The Atlanta Constitution from Atlanta, Georgia on September 19, 1990 · 1
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The Atlanta Constitution from Atlanta, Georgia · 1

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Atlanta, Georgia
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Wednesday, September 19, 1990
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1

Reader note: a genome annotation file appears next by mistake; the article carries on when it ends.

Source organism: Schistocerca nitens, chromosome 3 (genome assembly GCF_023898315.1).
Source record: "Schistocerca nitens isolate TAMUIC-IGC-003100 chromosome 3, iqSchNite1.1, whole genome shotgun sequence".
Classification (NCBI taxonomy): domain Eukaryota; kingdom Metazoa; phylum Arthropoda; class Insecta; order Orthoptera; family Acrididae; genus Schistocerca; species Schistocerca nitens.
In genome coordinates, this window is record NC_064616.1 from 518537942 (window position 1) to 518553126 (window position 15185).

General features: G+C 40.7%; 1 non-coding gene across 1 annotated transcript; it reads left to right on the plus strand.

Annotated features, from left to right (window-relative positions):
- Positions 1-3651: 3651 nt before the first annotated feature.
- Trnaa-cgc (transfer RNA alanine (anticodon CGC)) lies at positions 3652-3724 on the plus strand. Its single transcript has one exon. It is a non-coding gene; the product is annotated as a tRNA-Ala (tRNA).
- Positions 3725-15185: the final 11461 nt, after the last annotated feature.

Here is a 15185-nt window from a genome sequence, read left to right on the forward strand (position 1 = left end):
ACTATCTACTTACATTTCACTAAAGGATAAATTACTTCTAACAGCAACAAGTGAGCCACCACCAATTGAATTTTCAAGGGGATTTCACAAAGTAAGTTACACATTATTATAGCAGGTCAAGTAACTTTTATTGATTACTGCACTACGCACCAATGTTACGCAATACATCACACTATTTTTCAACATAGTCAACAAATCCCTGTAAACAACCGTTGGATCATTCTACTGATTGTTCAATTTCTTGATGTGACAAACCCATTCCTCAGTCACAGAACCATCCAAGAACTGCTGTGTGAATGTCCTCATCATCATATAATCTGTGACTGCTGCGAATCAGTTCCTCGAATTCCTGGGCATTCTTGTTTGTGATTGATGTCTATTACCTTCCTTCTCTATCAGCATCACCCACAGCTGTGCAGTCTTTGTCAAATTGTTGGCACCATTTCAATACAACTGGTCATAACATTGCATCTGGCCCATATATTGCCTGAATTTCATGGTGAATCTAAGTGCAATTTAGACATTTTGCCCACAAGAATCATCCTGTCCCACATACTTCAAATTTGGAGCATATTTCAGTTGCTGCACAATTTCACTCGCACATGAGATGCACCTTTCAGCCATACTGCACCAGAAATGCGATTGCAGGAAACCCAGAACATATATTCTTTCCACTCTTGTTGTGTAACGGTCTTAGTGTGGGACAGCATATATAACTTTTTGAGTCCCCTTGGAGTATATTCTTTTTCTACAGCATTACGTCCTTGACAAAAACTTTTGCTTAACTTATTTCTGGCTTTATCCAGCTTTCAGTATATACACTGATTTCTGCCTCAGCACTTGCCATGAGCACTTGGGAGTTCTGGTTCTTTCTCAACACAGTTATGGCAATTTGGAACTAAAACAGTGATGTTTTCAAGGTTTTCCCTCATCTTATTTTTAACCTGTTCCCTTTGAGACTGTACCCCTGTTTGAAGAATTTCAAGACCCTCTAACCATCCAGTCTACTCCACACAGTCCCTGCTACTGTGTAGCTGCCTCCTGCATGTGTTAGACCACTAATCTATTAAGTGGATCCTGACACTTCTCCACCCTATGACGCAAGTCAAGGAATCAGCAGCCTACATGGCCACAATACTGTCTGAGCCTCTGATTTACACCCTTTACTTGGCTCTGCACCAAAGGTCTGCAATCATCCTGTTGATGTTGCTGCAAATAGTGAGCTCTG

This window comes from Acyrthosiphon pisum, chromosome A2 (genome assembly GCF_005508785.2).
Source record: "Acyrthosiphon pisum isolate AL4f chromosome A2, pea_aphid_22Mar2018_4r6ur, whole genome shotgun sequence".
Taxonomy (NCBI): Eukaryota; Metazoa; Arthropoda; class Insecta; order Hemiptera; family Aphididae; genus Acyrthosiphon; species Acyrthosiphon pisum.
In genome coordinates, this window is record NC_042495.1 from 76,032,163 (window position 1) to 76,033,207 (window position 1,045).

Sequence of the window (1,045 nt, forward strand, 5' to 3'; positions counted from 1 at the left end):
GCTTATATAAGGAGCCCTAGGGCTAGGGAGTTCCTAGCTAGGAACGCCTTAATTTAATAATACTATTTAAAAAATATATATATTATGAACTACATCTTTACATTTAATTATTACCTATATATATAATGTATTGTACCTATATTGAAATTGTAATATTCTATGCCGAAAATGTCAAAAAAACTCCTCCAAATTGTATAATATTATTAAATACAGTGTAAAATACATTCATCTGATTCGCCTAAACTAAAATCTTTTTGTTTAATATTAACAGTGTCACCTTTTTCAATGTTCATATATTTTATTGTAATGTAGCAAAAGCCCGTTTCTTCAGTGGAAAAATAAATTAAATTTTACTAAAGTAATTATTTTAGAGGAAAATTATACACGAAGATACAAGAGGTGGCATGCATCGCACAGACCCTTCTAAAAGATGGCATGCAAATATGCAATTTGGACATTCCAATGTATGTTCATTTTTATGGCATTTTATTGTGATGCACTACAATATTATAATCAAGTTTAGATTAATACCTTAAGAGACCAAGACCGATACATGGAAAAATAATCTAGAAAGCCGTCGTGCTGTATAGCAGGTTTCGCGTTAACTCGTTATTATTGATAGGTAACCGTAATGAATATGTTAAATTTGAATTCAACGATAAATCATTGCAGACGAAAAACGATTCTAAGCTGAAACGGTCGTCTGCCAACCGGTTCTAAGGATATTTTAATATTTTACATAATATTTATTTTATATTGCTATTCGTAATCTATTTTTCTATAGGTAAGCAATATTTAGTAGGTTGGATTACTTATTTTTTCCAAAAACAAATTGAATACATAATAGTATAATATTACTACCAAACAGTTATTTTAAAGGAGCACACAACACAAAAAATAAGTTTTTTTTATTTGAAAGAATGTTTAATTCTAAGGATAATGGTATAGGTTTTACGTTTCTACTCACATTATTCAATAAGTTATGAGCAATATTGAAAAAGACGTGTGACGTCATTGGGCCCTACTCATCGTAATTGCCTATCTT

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Atlanta HP THE ATLANTA CONSTITUT ION For J 22 Year the South's Standard Newspaper Copjrrtfht 1990 The AtlanU Conititution WEDNESDAY, SEPTEMBER 19, 1990 SPORTS FINAL 25 CENTS " ' J(5JLILIlb(5 City celebrates Olympics win, faces huge job ahead r (ojcano OIYMPICS REPORT ;The games of Atlanta: July 20 - August 4, 1996 Five full pages of coverage inside: A7, 8, 9, 10 and 12 TICKETS: How to get them . and what they'll cost. A7 , .-f , . N- ; fJ-- VENUES: What Atlanta has and what it needs. AS SPORTS: New stadium will become Braves' home. A8 REACTION: Athens shocked . by loss of bid. A9 BUSINESS: How local firms . , hope to profit. A10 i ii M, ,r i ) I in. i mi i : ' , ii ' ' in i - COCA-COLA: What role did the Olympics' top corporate sponsor play? A10 ARTS: Games will have major impact on Atlanta's : cultural life, too. A12 EDITORIAL The torch is 'passed to Atlanta. A14 LEWIS GRIZZARD: What? : We didn't lose again? Dl TRAFFIC: Plans laid to avoid trafficjamsin'96. Dlf 2 OLYMPICS HOTLINE CALL US with your questions about the Olympics. We'll get answers , and print them Sunday. 2222044 COMING SUNDAY SPECIAL SECTION: Your . guide to the 1996 Summer Olympics, with the inside story of how Atlanta won.. Hl'-. ' I (" - . Dianne LaaksoStaff Huge crowd at Underground Atlanta breaks into par- : oxysms of joy Tuesday morning as Atlanta is named ; host city for the 1996 Olympic Games. . Victory attributed to Payne, Young By Bert Roughton Jr. and Karen Rosen Staff writers TOKYO Atlanta's stunning Olympic victory was being attributed Tuesday to a combination of Billy Payne's obsession with winning the Games and Andy Young's abilities to woo International Olympic Committee (IOC) members, particularly in Africa. "When you look at the vote, it's clear that former Mayor Andy Young won it for them," said Dick Angell, a former director of the failed attempt for the Winter Games in Anchorage, Alaska. "You take out the two U.S. members, and the other IOC members who were obviously for Atlanta, and you have 14 votes that's the Africans. That's Andy Young." Staying alive in the early voting rounds was Atlanta's strategy from day one. "We always thought we had to be everyone's second and third choice to win," said Charlie Battle, the city's chief traveling emissary to the IOC. Votes kept trickling to Atlanta until the fifth round, when Toronto was eliminated, sending all its followers to Atlanta and putting the city over the top. Please see GAMES, A12 .f ..'1 i 'K'J'l 1'iHii"J'-.-".: 'I'"'-, i t 1 .V.: I'' ... . I L- 1 r i.. ; r i f ' ... . . . - ' , ! ! Frank NiemeirStaff fireworks light up the sky over Underground Atlanta on Tuesday night as jubilant crowds celebrate winning the 1996 Olympics. The impromptu party lasted through the day and into the night, with area hotels and restaurants offering special deals related to the Games. ; The electric feeling flew from Tokyo to Atlanta in less than a second, and through the day the city's heart soared. Unbelievable! people said. A year ago Atlanta was the most unlikely of candidates to win the 1996 Olympics. Then Tuesday, barely awake, the city found that it had won. "The International-Olympic Committee has awarded the 1996 Olympic Games to the city of . . . Atlanta," said International Olympic Committee President Juan Antonio Samaranch. Those words turned Atlanta's decade-old boast "The Next Great International City" into prophecy. "Can you believe it?!" people said. Fireworks exploded. Strangers embraced. A city surprised itself by suddenly becoming one. And just as quickly the Olympic rings, floating on banners throughout the city, came to symbolize Atlanta's next challenge: With the Olympic dream a reality, the city will build and the dream will grow. And Atlanta will never again be the same. Raad Cawthon .'''Sb.nmch'tp.jdp' in only 6 years By IJ. Rosenberg Staff writer ' The nerve-wracking competition is over. Atlanta has won the Olympics. Now the real work begins. In the next six years, the city must: Build $358.8 million worth of facilities, including an 85,000-seat track and field stadium also to be used for the opening and closing ceremonies and an Olympic village that will house 16,000 athletes and officials. - Raise $1.16 billion to stage the Games, with about half of it guaranteed by TV rights. The rest is expected to come from corporate sponsorships and ticket sales. Organizers say no tax money will be needed. Hire professional planners to run the Games and gather more than 200,000 volunteers to help put them on. Put together a cultural program, featuring monthlong thematic celebrations, that will begin at the end of the 1992 Olympics in Barcelona, Spain, and run through the 1996 Games. Put together a security force that will involve Please see 6 YEARS, A12 Iraq reported pouring in troops to strengthen grip on Kuwait By Scott Shepard Journal-Constitution Washington Bureau WASHINGTON - The Pentagon estimated Tuesday that the number of Iraqi troops in and near Kuwait had swollen by 95,000 in the past two weeks and said they appeared to be holding their defensive posture. Defense Department spokesman Pete Williams said the latest estimates were that 360,000 Iraqi soldiers were in the "Kuwaiti theater," up from 265,000 two weeks ago. He also said Iraq had 2,800 tanks, 1,800 armored vehicles and 1,450 artillery pieces in the theater, although some tanks had been pulled back from the border with Saudi Arabia. Two weeks ago there were 2,200 tanks, j More coverage of events in the Persian Gulf A4 "Iraq continues to improve its defenses, but nonetheless retains the capability to conduct offensive operations with very short notice," Mr. Williams said. When asked if it appeared the Iraqi forces intended to remain in Kuwait, which they invaded Aug. 2, Mr. Williams replied, "I think you could conclude that, yes." Mr. Williams also announced that a team from the guided missile cruiser Biddle had stopped and boarded a Soviet cargo ship, the Pyotyr Masherov, on Monday as part of the effort to block trade with Iraq. He said the boarding in the , Please ee BUILDUP, A13 INSIDE Sunny It will be sunny and breezy today with a high in the low 80s. Details, Page D16. BUSINESS section C METROSTATE section D NATIONWORLD' section A PEOPLE I' section B SPORTS section E VOL 123, NO. 66 76 PAGES, 6 SECTIONS ABBY ' B2 BRIDGE BIO CATHY B2 CLASSIFIEDS D8 COMICS B7 CROSSWORD BIO EDITORIALS A14 GRIZZARD Dl HOROSCOPE B7 - HUMMER . . El JUMBLE ! MOVIES : OBITUARIES : SIBLEY . , TELEVISION BIO ! TUCKER . A1S B7 B8 D7 TO SUBSCRIBE, CALL 522-4141 . fifty This newspaper it printed In part ' k on recycled paper and It recyclable. v For the recycling nation nearest , H3f7 you,hone 222-2000, Former Michigan star Rumeal Robinson agrees to a four-year deal. Tho firsf-round pick's contract Is worth more than $4 million. ' Spcrts, Dl Pcstn:n layoffs V v 5 "Ten percent of the 750 people working for cash-strapped developer John Portmart art losing their Jobs. R:sinc55,Bl Winnie Mandela feces charges in South African youth's death The Associated Press . JOHANNESBURG, South Africa The government said Tuesday that it will charge Winnie Mandela with kidnapping and assault, a move that could endanger its peace talks with her husband's African National Congress. Mrs. Mandela, wife of ANC leader Nelson Mandela, will be charged in the alleged abductions and beatings of four young men at her home in December 1988. One of the four, 14-year-old 1 Stompei Seipei, later was found dead. Mrs. Mandela's bodyguard, Jerry Richardson, was convicted of murdering Stompei and sentenced to death last month. At his trial, the surviving victims testified that Mrs. jandela, 56, beat jt1- ' " : them with a whip. She has denied wrongdoing. The announcement came as Mr. Mandela, the country's best-known black leader, met with other ANC officials to discuss the police crackdown on black factional fighting in townships around Johannesburg. Mr. Mandela on Monday threatened to suspend the peace talks if the government failed to halt the carnage that has killed nearly 800 blacks since Aug. 12. Most of the fighting has been between Xhosa and other black ANC supporters and supporters of the Zulu-based conservative Inkatha movement. He said new police measures announced Saturday, including reinforcements, roadblocks, weapons searches and mounted Please iee WINNIE, A13V